When it comes to vegetables, my husband eats only spinach -- a whole carton of frozen spinach at dinner. Is this advisable?
First, good for him for eating green vegetables on a daily basis. Spinach happens to be a very good source of dietary fiber, vitamin A, vitamin E, vitamin K, riboflavin, vitamin B6, folate, calcium, iron, magnesium, potassium, copper, manganese and selenium, and a good source of vitamin C, thiamin and phosphorus.
That sounds like a whole plateful of vitamins and minerals, but tell Popeye that if it's the only vegetable he eats, he's missing out on a lot.
Nutritionists shy away from recommending the consumption of a narrow band of any types of foods. Remember: "Everything in moderation" is the customary advice. Eating only spinach isn't "everything," and consuming a 10-ounce carton at a sitting isn't "moderation." So, don't be surprised if your local dietitian frowns when looking over your husband's standard menu.
Today, the general advice is to choose from a variety of colors of both fruits and vegetables. Different colors often represent different vitamins and phytochemicals offered by your favorite plant foods. For example:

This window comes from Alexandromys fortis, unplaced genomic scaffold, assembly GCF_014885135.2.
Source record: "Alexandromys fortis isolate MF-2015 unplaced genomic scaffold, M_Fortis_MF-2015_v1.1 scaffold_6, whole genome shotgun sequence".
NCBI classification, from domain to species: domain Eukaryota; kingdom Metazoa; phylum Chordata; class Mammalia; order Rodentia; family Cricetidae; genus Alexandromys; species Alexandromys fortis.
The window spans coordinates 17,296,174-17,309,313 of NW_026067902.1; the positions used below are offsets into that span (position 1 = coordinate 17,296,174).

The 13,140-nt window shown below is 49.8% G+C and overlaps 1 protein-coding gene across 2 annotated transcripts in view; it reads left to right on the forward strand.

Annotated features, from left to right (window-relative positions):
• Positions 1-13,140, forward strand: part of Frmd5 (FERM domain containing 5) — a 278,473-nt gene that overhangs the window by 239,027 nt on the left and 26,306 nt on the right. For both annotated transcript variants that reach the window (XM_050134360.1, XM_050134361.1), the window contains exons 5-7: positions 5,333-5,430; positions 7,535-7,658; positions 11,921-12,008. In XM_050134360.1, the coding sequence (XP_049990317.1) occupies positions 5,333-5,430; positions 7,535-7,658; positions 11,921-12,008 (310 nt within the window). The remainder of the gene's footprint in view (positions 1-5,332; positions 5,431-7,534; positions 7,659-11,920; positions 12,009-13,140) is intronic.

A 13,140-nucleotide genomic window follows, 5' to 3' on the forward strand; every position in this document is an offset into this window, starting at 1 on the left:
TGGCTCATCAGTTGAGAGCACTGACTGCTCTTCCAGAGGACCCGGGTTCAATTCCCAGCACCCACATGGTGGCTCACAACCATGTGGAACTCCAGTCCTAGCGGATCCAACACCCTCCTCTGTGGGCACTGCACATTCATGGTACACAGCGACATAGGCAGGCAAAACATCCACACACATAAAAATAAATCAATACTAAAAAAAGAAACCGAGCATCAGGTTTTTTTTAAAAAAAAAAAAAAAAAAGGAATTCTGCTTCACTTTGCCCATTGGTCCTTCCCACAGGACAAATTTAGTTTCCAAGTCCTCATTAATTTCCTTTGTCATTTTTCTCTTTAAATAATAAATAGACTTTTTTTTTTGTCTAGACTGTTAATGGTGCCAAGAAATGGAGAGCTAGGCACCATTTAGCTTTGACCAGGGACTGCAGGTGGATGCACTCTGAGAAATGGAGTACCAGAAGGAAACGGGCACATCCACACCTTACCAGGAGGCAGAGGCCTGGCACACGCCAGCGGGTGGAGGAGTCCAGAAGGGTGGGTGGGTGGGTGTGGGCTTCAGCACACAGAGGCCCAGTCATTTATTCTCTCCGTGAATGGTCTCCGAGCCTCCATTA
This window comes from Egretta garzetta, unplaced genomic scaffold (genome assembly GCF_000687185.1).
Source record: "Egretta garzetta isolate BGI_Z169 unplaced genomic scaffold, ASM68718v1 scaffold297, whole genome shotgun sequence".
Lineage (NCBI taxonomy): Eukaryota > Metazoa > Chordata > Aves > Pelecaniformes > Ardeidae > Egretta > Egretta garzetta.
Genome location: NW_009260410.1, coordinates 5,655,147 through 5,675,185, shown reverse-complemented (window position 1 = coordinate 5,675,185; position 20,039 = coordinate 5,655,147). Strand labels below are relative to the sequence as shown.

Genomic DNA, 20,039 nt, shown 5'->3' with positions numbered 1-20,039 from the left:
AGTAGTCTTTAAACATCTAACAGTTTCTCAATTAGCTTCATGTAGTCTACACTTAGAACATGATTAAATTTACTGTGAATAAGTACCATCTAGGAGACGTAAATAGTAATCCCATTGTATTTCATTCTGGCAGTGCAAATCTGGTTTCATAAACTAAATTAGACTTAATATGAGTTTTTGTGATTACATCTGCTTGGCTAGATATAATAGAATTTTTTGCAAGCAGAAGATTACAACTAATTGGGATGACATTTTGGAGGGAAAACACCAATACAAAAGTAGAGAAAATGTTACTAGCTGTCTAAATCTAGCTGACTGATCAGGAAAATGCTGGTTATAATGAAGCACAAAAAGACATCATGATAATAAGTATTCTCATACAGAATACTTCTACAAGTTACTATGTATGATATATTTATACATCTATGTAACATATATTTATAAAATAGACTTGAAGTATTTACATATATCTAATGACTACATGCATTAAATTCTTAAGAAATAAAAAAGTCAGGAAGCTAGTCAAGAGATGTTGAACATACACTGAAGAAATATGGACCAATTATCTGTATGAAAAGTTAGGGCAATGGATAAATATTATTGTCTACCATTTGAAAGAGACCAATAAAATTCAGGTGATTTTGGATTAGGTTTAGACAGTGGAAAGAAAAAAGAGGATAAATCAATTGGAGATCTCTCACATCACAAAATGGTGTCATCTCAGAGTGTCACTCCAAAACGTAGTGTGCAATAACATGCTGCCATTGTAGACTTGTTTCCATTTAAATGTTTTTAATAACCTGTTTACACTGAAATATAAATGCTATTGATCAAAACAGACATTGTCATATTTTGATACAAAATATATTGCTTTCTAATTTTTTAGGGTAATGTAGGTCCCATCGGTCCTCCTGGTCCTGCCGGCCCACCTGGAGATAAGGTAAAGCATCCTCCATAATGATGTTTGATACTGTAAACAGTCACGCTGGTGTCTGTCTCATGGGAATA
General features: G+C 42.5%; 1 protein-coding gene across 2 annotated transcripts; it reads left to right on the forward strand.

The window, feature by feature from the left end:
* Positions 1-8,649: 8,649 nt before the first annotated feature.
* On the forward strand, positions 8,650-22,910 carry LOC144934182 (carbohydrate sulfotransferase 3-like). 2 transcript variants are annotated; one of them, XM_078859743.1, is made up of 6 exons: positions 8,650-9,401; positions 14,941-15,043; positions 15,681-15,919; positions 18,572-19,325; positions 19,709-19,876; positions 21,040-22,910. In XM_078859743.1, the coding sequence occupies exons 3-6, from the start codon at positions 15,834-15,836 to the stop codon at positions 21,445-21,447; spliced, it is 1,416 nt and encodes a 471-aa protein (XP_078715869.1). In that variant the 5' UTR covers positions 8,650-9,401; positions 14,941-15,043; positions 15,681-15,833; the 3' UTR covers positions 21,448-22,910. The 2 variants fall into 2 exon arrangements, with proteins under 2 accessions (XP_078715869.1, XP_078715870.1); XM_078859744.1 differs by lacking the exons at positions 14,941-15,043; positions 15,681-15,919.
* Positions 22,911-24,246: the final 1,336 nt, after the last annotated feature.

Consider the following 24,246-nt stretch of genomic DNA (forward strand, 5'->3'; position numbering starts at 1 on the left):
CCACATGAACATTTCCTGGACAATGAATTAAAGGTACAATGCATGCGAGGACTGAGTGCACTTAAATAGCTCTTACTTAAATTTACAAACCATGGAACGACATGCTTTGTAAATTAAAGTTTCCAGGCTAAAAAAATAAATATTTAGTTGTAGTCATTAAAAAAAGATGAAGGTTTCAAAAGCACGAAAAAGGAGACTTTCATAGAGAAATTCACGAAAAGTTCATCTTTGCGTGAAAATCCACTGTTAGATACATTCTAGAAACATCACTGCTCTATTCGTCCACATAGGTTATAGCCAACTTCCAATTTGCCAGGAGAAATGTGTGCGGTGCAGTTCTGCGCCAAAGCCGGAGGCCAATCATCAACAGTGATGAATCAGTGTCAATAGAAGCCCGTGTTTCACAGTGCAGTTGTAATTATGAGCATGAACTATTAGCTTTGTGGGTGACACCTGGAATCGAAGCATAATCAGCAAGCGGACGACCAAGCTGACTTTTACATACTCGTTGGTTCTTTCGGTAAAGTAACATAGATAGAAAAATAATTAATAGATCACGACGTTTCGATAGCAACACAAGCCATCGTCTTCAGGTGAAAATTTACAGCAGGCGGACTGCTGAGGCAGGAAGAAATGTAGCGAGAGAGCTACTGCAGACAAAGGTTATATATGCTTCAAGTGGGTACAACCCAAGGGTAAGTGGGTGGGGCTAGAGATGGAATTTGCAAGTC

- Many red fruits and vegetables, especially tomatoes, contain lycopene, which is thought to help fight prostate, colon, rectal and stomach cancers, and possibly even breast and cervical cancers.
- Yellow and orange fruits and vegetables are often good sources of beta carotene and carotenoids.
- Blue, purple and other brightly colored fruits and vegetables such as blueberries often contain flavonoids, such as the pigment anthocyanin, that are powerful antioxidants.
- Many green and yellow plant foods are good sources of lutein and zeaxanthin. These two phytochemicals reduce the risk of cataracts and macular degeneration, one of the leading causes of blindness. They are also thought to fight against liver and prostate cancers.
So, you're right to encourage your husband to vary his menu a bit. Introduce him to some Italian-style tomato sauce to top off his spinach and encourage him to snack on baby carrots with his lunch. He'll thank you for it one day. And if he doesn't, you'll have to ask for help from another advice column.
Chow Line is a service of Ohio State University Extension and the Ohio Agricultural Research and Development Center. Send questions to Chow Line, c/o Martha Filipic, 2021 Coffey Road, Columbus, OH 43210-1044, or firstname.lastname@example.org.
Editor: This column was reviewed by Jaime Ackerman, registered dietitian and Ohio State University Extension nutrition associate in the College of Human Ecology.